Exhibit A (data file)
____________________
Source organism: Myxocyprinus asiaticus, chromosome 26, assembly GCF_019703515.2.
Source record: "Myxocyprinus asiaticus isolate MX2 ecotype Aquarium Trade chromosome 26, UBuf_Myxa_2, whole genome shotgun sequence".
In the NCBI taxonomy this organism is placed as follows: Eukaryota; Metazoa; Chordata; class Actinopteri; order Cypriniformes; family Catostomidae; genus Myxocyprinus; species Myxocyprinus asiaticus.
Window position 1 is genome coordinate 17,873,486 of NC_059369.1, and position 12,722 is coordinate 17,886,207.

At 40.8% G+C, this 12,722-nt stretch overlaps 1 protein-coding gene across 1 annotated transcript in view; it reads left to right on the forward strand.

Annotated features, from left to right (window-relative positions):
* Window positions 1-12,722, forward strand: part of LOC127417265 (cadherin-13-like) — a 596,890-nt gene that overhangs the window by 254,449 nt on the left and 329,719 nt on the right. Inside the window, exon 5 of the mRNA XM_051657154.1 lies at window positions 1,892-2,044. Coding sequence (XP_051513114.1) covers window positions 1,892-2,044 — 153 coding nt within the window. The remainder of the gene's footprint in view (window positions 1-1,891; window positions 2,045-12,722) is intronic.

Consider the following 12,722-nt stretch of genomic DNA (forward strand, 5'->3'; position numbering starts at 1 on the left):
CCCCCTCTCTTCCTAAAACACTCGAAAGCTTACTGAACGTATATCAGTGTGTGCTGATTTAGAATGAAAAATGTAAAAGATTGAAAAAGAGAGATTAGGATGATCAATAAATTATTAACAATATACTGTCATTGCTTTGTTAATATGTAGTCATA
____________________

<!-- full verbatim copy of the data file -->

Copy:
Source organism: Myxocyprinus asiaticus, chromosome 26, assembly GCF_019703515.2.
Source record: "Myxocyprinus asiaticus isolate MX2 ecotype Aquarium Trade chromosome 26, UBuf_Myxa_2, whole genome shotgun sequence".
In the NCBI taxonomy this organism is placed as follows: Eukaryota; Metazoa; Chordata; class Actinopteri; order Cypriniformes; family Catostomidae; genus Myxocyprinus; species Myxocyprinus asiaticus.
Window position 1 is genome coordinate 17,873,486 of NC_059369.1, and position 12,722 is coordinate 17,886,207.

At 40.8% G+C, this 12,722-nt stretch overlaps 1 protein-coding gene across 1 annotated transcript in view; it reads left to right on the forward strand.

Annotated features, from left to right (window-relative positions):
* Window positions 1-12,722, forward strand: part of LOC127417265 (cadherin-13-like) — a 596,890-nt gene that overhangs the window by 254,449 nt on the left and 329,719 nt on the right. Inside the window, exon 5 of the mRNA XM_051657154.1 lies at window positions 1,892-2,044. Coding sequence (XP_051513114.1) covers window positions 1,892-2,044 — 153 coding nt within the window. The remainder of the gene's footprint in view (window positions 1-1,891; window positions 2,045-12,722) is intronic.

Consider the following 12,722-nt stretch of genomic DNA (forward strand, 5'->3'; position numbering starts at 1 on the left):
CCCCCTCTCTTCCTAAAACACTCGAAAGCTTACTGAACGTATATCAGTGTGTGCTGATTTAGAATGAAAAATGTAAAAGATTGAAAAAGAGAGATTAGGATGATCAATAAATTATTAACAATATACTGTCATTGCTTTGTTAATATGTAGTCATA